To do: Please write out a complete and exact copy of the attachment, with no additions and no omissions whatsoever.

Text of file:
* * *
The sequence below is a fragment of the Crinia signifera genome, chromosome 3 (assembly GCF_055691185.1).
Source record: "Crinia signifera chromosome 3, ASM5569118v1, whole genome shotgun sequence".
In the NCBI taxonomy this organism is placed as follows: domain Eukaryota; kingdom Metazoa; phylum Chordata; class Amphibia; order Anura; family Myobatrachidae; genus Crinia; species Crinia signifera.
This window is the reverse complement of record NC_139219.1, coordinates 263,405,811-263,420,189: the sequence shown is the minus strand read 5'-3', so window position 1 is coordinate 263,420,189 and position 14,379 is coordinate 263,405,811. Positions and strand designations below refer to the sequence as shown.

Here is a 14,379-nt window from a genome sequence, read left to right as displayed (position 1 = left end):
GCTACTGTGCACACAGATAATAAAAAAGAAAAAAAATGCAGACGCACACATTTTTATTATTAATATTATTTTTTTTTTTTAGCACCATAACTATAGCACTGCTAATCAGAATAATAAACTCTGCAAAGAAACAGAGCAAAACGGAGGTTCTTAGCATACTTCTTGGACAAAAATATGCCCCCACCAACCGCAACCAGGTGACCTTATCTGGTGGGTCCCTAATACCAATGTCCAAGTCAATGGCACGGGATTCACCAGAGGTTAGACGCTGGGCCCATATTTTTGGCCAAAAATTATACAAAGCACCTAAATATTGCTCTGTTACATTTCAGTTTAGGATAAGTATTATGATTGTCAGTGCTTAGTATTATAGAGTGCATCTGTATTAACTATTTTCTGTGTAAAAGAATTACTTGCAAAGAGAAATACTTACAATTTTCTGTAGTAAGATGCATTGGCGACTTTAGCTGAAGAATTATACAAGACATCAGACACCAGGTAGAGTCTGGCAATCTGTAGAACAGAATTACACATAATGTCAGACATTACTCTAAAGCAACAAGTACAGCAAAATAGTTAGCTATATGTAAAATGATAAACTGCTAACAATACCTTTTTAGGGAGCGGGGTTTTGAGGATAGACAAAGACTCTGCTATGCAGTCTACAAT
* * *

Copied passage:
The sequence below is a fragment of the Crinia signifera genome, chromosome 3 (assembly GCF_055691185.1).
Source record: "Crinia signifera chromosome 3, ASM5569118v1, whole genome shotgun sequence".
In the NCBI taxonomy this organism is placed as follows: domain Eukaryota; kingdom Metazoa; phylum Chordata; class Amphibia; order Anura; family Myobatrachidae; genus Crinia; species Crinia signifera.
This window is the reverse complement of record NC_139219.1, coordinates 263,405,811-263,420,189: the sequence shown is the minus strand read 5'-3', so window position 1 is coordinate 263,420,189 and position 14,379 is coordinate 263,405,811. Positions and strand designations below refer to the sequence as shown.

Here is a 14,379-nt window from a genome sequence, read left to right as displayed (position 1 = left end):
GCTACTGTGCACACAGATAATAAAAAAGAAAAAAAATGCAGACGCACACATTTTTATTATTAATATTATTTTTTTTTTTTAGCACCATAACTATAGCACTGCTAATCAGAATAATAAACTCTGCAAAGAAACAGAGCAAAACGGAGGTTCTTAGCATACTTCTTGGACAAAAATATGCCCCCACCAACCGCAACCAGGTGACCTTATCTGGTGGGTCCCTAATACCAATGTCCAAGTCAATGGCACGGGATTCACCAGAGGTTAGACGCTGGGCCCATATTTTTGGCCAAAAATTATACAAAGCACCTAAATATTGCTCTGTTACATTTCAGTTTAGGATAAGTATTATGATTGTCAGTGCTTAGTATTATAGAGTGCATCTGTATTAACTATTTTCTGTGTAAAAGAATTACTTGCAAAGAGAAATACTTACAATTTTCTGTAGTAAGATGCATTGGCGACTTTAGCTGAAGAATTATACAAGACATCAGACACCAGGTAGAGTCTGGCAATCTGTAGAACAGAATTACACATAATGTCAGACATTACTCTAAAGCAACAAGTACAGCAAAATAGTTAGCTATATGTAAAATGATAAACTGCTAACAATACCTTTTTAGGGAGCGGGGTTTTGAGGATAGACAAAGACTCTGCTATGCAGTCTACAAT